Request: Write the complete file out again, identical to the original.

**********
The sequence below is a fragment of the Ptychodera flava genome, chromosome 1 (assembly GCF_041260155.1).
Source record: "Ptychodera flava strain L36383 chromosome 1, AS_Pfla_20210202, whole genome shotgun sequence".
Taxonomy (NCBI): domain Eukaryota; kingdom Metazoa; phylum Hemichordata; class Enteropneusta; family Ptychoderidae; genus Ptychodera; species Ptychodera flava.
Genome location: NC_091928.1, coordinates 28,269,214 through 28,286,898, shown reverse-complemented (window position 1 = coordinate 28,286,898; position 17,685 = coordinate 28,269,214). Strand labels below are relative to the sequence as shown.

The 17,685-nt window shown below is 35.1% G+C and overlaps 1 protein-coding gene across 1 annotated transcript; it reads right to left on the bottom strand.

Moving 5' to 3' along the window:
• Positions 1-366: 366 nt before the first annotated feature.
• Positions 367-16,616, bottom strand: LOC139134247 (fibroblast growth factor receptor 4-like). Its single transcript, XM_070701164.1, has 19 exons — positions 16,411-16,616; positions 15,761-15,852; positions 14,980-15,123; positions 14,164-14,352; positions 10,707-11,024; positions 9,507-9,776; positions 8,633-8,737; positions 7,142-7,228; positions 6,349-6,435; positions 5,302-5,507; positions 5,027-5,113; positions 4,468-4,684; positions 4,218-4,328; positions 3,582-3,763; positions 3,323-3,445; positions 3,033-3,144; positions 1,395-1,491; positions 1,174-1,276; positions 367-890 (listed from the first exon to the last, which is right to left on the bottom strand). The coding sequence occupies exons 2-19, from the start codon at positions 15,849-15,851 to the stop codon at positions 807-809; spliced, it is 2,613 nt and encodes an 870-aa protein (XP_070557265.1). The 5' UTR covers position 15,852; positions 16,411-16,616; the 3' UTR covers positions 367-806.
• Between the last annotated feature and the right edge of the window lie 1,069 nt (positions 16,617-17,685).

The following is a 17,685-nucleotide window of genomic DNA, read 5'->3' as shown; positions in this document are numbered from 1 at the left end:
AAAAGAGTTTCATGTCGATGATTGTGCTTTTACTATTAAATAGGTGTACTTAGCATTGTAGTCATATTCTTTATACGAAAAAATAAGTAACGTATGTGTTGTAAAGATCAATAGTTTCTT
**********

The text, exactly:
The sequence below is a fragment of the Ptychodera flava genome, chromosome 1 (assembly GCF_041260155.1).
Source record: "Ptychodera flava strain L36383 chromosome 1, AS_Pfla_20210202, whole genome shotgun sequence".
Taxonomy (NCBI): domain Eukaryota; kingdom Metazoa; phylum Hemichordata; class Enteropneusta; family Ptychoderidae; genus Ptychodera; species Ptychodera flava.
Genome location: NC_091928.1, coordinates 28,269,214 through 28,286,898, shown reverse-complemented (window position 1 = coordinate 28,286,898; position 17,685 = coordinate 28,269,214). Strand labels below are relative to the sequence as shown.

The 17,685-nt window shown below is 35.1% G+C and overlaps 1 protein-coding gene across 1 annotated transcript; it reads right to left on the bottom strand.

Moving 5' to 3' along the window:
• Positions 1-366: 366 nt before the first annotated feature.
• Positions 367-16,616, bottom strand: LOC139134247 (fibroblast growth factor receptor 4-like). Its single transcript, XM_070701164.1, has 19 exons — positions 16,411-16,616; positions 15,761-15,852; positions 14,980-15,123; positions 14,164-14,352; positions 10,707-11,024; positions 9,507-9,776; positions 8,633-8,737; positions 7,142-7,228; positions 6,349-6,435; positions 5,302-5,507; positions 5,027-5,113; positions 4,468-4,684; positions 4,218-4,328; positions 3,582-3,763; positions 3,323-3,445; positions 3,033-3,144; positions 1,395-1,491; positions 1,174-1,276; positions 367-890 (listed from the first exon to the last, which is right to left on the bottom strand). The coding sequence occupies exons 2-19, from the start codon at positions 15,849-15,851 to the stop codon at positions 807-809; spliced, it is 2,613 nt and encodes an 870-aa protein (XP_070557265.1). The 5' UTR covers position 15,852; positions 16,411-16,616; the 3' UTR covers positions 367-806.
• Between the last annotated feature and the right edge of the window lie 1,069 nt (positions 16,617-17,685).

The following is a 17,685-nucleotide window of genomic DNA, read 5'->3' as shown; positions in this document are numbered from 1 at the left end:
AAAAGAGTTTCATGTCGATGATTGTGCTTTTACTATTAAATAGGTGTACTTAGCATTGTAGTCATATTCTTTATACGAAAAAATAAGTAACGTATGTGTTGTAAAGATCAATAGTTTCTT